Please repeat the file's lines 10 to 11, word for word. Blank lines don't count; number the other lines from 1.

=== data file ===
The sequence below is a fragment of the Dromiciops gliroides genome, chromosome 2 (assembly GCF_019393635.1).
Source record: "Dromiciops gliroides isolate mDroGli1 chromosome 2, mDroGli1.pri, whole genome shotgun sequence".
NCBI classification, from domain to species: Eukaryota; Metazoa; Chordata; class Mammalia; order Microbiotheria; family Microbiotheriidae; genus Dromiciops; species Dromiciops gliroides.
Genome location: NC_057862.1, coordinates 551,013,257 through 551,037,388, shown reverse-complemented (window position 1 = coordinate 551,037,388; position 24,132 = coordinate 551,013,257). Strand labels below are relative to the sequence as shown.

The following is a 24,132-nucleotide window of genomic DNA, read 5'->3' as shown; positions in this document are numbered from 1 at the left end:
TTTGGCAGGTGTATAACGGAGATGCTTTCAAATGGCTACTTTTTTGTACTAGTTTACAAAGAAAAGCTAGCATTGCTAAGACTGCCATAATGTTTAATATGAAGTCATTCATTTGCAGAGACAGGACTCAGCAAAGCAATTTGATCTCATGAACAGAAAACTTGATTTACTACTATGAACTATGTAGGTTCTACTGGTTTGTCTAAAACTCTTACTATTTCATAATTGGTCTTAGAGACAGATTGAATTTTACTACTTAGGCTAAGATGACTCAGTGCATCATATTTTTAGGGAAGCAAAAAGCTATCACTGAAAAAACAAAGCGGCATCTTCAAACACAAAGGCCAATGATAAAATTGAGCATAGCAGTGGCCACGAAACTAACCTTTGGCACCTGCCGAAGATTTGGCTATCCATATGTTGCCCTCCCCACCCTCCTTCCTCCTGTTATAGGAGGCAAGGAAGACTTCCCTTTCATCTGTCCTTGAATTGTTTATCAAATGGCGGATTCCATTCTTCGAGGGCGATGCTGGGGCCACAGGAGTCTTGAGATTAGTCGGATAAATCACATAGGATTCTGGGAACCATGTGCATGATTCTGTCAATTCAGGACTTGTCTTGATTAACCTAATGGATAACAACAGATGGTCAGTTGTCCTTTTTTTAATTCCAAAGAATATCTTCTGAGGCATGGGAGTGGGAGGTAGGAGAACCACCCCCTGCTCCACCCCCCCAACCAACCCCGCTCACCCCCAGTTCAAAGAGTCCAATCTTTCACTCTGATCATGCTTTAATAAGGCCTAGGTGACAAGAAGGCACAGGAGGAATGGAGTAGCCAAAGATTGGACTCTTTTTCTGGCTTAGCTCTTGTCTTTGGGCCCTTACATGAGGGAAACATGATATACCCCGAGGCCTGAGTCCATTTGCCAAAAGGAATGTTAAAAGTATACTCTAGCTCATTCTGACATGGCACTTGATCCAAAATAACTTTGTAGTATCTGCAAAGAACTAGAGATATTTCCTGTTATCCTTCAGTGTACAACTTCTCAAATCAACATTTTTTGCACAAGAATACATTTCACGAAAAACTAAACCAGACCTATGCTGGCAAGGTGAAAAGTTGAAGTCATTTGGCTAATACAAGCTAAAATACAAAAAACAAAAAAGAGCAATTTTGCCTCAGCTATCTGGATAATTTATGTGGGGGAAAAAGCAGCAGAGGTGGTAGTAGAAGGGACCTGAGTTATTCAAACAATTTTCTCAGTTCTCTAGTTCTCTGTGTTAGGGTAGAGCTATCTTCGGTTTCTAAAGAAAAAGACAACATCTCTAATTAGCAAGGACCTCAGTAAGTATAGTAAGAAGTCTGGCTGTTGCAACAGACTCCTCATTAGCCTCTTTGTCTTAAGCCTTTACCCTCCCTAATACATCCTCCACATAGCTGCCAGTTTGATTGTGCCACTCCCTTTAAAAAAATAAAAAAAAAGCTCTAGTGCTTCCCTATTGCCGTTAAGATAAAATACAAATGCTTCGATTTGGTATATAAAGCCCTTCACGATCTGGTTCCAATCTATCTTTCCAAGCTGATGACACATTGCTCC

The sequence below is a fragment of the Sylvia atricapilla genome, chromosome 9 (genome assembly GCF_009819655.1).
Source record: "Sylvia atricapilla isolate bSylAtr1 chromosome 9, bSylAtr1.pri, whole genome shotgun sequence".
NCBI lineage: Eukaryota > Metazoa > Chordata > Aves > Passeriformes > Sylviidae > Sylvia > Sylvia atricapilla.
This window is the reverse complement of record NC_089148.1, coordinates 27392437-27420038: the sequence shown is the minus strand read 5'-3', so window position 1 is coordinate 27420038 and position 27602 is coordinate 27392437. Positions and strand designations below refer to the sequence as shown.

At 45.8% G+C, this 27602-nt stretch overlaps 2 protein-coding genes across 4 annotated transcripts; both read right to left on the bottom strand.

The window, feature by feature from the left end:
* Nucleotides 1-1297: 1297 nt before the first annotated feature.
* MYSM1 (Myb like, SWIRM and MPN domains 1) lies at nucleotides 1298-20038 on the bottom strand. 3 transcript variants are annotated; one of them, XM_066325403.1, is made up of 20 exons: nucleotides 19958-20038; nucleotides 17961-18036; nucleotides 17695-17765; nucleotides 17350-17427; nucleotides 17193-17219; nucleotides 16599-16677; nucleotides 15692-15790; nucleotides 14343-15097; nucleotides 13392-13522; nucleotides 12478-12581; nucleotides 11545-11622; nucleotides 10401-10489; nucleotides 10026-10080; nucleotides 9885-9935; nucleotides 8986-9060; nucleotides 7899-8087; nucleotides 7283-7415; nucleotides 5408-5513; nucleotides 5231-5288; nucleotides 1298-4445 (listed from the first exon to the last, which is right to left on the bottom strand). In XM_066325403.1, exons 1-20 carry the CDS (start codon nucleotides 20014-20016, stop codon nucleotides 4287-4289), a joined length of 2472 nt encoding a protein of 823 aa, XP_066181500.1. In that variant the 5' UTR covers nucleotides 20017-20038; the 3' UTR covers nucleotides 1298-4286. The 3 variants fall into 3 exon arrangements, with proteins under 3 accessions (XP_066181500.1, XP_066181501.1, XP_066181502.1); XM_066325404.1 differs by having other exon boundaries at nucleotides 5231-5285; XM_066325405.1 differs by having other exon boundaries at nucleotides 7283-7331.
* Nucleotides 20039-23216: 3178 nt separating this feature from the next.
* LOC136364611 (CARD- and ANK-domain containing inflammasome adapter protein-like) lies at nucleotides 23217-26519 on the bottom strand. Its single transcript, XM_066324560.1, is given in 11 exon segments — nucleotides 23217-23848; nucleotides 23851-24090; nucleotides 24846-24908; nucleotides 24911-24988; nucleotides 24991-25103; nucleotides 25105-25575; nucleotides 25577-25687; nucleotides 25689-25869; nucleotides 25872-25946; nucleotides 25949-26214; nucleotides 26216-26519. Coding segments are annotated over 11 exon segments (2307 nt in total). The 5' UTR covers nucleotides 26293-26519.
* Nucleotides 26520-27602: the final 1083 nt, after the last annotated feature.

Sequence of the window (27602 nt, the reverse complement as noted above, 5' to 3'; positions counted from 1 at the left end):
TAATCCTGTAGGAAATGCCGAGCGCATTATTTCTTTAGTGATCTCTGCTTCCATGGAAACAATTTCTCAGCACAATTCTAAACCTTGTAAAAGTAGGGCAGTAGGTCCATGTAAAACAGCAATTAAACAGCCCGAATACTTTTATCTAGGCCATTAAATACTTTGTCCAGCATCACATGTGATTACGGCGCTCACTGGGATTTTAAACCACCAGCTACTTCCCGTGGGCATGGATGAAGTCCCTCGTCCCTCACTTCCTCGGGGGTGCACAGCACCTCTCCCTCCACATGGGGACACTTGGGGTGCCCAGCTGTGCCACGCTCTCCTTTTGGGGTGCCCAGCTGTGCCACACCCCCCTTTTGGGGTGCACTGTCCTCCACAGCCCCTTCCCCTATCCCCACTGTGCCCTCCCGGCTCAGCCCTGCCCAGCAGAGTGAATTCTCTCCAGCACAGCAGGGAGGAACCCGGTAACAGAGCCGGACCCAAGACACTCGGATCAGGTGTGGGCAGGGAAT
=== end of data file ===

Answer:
This window is the reverse complement of record NC_089148.1, coordinates 27392437-27420038: the sequence shown is the minus strand read 5'-3', so window position 1 is coordinate 27420038 and position 27602 is coordinate 27392437. Positions and strand designations below refer to the sequence as shown.

At 45.8% G+C, this 27602-nt stretch overlaps 2 protein-coding genes across 4 annotated transcripts; both read right to left on the bottom strand.